Women and innovation

A recent study by the European Patent Office, the first gender study carried out by this institution, indicates that while in Europe the average number of women inventors is 13%, in Spain they account for almost a quarter, 23% of all patents granted. We are second only to Latvia, Portugal and Croatia in terms of women’s innovation and our percentage is higher than that of countries such as Germany, Austria, Switzerland, the United Kingdom, France and Italy, which are at the forefront of technological development on the continent. What major creations driven by women have stood out in recent times?


European Inventor Award 2022 for women

A clear example is that of Elena García-Armada, an industrial engineer researching at the CSIC and founder of Marsi Bionics, who was awarded the European Inventor Award 2022 in June for making the world’s first adaptable paediatric exoskeleton: it is called Atlas 2030, is made of aluminium and titanium, weighs 12 kilos and can be fitted in 5 minutes.

The idea came about when the parents of a quadriplegic girl called Daniela saw an exoskeleton designed for adults. It took García-Armada and her team 8 years to create a children’s one, for 4 to 10 year olds, that grows as they do. The Atlas 2030 is already on the market.


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Una publicación compartida de Marsi Bionics (@marsibionics)


Thermasic, an innovative ceramic coating

There are more innovations led by women. Nuria Espallargas, who was also a finalist for this year’s European Inventor Award, is a chemist from Barcelona based in Norway who, together with another scientist, has invented a material called Thermasic, an innovative ceramic coating that extends the life of certain components by protecting them from wear and chemical exposure. Its first industrial use will be in car and train brakes, but the European Space Agency has already shown interest in testing its resistance to abrasion from the sand on the Moon and Mars.


Inventing a new textile material at age 60

Carmen Hijosa is another case in point. At the age of 60, this textile designer and entrepreneur started her PhD and created a new company, Ananas Anam, which uses pineapple leaves to produce a vegan alternative to leather.

How did she come up with it? While working as a textile design consultant in the Philippines, and after being shocked by the environmental impact of leather production and the appalling work conditions in local tanneries.

Hijosa decided to change that and develop a sustainable textile that culminated in the creation of Piñatex, a patented alternative to leather that received the European Inventor Award 2021 and is now used by around 3.000 brand in 80 countries, in an increasing wide range of products: from trainers, bags and jackets —see one of Zara’s latest collections made from the material— to car interiors and even the world’s first fully vegan hotel suite, opened in 2019 at the Hilton London Bankside. By the way, Piñatex has now released another material, the Piñayarn, a yarn also made from pineapple leaves waste.


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Una publicación compartida de Piñatex® (@pinatex)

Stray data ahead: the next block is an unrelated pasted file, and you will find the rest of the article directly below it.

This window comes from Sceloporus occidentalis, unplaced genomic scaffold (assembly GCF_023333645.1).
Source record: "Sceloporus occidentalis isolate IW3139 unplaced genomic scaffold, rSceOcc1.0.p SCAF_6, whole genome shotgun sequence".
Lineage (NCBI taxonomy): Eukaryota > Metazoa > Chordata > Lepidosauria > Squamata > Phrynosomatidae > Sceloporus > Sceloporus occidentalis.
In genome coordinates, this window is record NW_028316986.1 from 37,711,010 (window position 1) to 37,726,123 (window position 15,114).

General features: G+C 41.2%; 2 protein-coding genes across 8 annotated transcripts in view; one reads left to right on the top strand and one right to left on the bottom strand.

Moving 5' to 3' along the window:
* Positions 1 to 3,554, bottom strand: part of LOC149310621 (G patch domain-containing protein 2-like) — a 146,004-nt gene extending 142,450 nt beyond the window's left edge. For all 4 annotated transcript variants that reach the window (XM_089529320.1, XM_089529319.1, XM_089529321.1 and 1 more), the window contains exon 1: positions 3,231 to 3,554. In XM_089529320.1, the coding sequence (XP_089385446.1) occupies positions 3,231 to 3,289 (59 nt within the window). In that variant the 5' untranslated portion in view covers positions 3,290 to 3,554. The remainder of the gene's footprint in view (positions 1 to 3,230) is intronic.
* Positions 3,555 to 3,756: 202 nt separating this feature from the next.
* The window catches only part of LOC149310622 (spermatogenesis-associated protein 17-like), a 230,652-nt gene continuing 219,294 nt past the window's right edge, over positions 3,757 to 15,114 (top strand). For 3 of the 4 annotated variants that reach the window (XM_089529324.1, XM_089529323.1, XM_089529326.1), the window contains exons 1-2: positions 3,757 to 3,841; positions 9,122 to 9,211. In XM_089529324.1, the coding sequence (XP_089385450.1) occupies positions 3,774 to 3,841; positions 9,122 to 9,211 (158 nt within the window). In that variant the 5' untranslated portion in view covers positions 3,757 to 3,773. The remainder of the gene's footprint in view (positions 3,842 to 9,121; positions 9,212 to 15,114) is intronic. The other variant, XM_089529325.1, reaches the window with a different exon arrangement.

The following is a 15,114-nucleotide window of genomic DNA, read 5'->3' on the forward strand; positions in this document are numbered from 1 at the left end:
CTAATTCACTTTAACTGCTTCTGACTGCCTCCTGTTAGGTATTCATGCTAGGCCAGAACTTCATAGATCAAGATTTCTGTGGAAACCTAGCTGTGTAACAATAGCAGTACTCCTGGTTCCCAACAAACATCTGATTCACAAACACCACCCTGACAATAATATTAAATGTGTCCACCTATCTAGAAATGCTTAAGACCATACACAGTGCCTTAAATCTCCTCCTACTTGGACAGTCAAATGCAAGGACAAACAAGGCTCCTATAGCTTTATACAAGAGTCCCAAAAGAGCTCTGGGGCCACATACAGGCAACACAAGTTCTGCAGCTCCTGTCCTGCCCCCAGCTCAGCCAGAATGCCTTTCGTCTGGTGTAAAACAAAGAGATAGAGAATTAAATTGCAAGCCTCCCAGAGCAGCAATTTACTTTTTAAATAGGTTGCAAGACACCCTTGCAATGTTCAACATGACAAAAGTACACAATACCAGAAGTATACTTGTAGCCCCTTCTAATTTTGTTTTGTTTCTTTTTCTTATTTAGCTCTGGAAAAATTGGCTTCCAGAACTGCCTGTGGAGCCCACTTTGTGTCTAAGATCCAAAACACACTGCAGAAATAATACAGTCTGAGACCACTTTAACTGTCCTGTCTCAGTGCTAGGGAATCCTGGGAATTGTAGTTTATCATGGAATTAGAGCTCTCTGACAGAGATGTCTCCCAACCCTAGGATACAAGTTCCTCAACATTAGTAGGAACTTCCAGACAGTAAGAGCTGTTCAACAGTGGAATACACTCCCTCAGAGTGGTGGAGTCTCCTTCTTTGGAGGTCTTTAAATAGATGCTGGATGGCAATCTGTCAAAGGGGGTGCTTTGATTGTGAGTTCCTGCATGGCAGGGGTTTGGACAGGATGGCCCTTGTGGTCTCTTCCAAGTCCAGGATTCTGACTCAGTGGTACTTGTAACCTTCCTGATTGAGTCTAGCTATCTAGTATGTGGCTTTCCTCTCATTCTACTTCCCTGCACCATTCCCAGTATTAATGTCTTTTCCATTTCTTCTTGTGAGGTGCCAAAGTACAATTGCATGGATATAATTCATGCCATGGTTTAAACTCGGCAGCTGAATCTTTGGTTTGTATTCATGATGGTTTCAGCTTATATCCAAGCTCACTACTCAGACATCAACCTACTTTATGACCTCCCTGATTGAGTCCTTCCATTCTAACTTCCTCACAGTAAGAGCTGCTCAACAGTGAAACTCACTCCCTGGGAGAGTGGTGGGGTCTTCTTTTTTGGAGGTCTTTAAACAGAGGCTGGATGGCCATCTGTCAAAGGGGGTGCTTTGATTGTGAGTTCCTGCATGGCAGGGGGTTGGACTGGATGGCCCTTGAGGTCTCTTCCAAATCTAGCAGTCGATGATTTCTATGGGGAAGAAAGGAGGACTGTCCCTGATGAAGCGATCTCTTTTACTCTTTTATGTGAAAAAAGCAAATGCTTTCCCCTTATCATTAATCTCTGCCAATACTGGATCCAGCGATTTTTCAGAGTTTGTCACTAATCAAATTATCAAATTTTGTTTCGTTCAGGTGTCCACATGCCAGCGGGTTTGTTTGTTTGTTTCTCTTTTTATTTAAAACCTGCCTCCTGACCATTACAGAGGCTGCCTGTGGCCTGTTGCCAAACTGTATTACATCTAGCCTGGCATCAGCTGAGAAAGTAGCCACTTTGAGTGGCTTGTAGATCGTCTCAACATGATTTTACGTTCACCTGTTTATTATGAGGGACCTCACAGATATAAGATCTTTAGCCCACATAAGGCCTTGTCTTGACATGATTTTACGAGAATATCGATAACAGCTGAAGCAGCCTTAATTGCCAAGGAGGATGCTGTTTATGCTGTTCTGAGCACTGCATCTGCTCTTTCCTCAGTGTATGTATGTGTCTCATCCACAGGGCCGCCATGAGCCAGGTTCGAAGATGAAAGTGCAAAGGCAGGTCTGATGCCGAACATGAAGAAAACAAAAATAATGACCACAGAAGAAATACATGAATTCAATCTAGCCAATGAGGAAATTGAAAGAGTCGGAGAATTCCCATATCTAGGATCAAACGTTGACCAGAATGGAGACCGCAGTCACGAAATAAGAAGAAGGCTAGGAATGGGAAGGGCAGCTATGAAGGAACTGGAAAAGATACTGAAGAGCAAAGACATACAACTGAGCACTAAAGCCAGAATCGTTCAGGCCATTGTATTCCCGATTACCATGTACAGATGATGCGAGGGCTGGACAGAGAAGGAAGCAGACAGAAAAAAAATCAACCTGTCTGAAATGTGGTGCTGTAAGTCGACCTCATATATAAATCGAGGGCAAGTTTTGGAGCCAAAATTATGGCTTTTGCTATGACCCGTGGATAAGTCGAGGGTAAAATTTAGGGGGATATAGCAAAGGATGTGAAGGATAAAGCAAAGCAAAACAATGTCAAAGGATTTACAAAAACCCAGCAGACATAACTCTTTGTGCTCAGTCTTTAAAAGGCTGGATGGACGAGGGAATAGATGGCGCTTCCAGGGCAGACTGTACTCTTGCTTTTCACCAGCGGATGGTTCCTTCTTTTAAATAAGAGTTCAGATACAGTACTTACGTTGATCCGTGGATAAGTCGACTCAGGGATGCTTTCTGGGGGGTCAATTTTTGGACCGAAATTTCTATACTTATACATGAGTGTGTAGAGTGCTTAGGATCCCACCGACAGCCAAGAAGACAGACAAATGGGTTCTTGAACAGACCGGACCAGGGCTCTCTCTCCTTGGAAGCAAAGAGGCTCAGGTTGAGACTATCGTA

Young women also create

Young female inventors are also making a name for themselves. The James Dyson Awards competition this year included among its 20 international finalists the project created by Berta Daina, a student at Elisava (Barcelona School of Design and Engineering): the Agro Biomaterials Kit, with the necessary materials, 100% recyclable and recycled, to make bioplastics at home by adding only water and organic waste. A good way to reverse food waste.


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Una publicación compartida de Agro (@agro.biomaterials)

Judit Giró is also very young, a 25-year-old Catalan biomedical engineer, winner of the 2020 James Dyson International Award and the mind behind The Blue Box, a device that allows breast cancer detection at home using just a urine sample.


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Una publicación compartida de The Blue Box (@thebluebox.ai)


Changing the vision of a sector and attracting talent

In addition to inventions and innovations, the incorporation of women in the labour force is helping to change the vision of a sector and attract talent to the companies that are part of its value chain.

We are talking about the forestry sector, and the specific case of #ElasXeranSector (#TheyGenerateSector), an initiative promoted by XERA Axencia da Industria Forestal (Forestry Industry Agency), a body operating in the Galician community.

Montserrat Rodríguez Ogea, Director of Innovation at this entity, explain that “thanks to actions of visibility and empowerment we are demystifying many issues surrounding the forestry industry: that it is masculinised, that it does not contribute to the bioeconomy… and making it attractive to new generations of professionals, demonstrating that even the most transversal skills can contribute”.

Rodríguez explains that all of this has been achieved simply by showing the reality, “there are women throughout the chain, from management to operators”. She points out that the success of the project is based on quarterly meetings in which the men also join a design thinking programme in pursuit of new impact actions.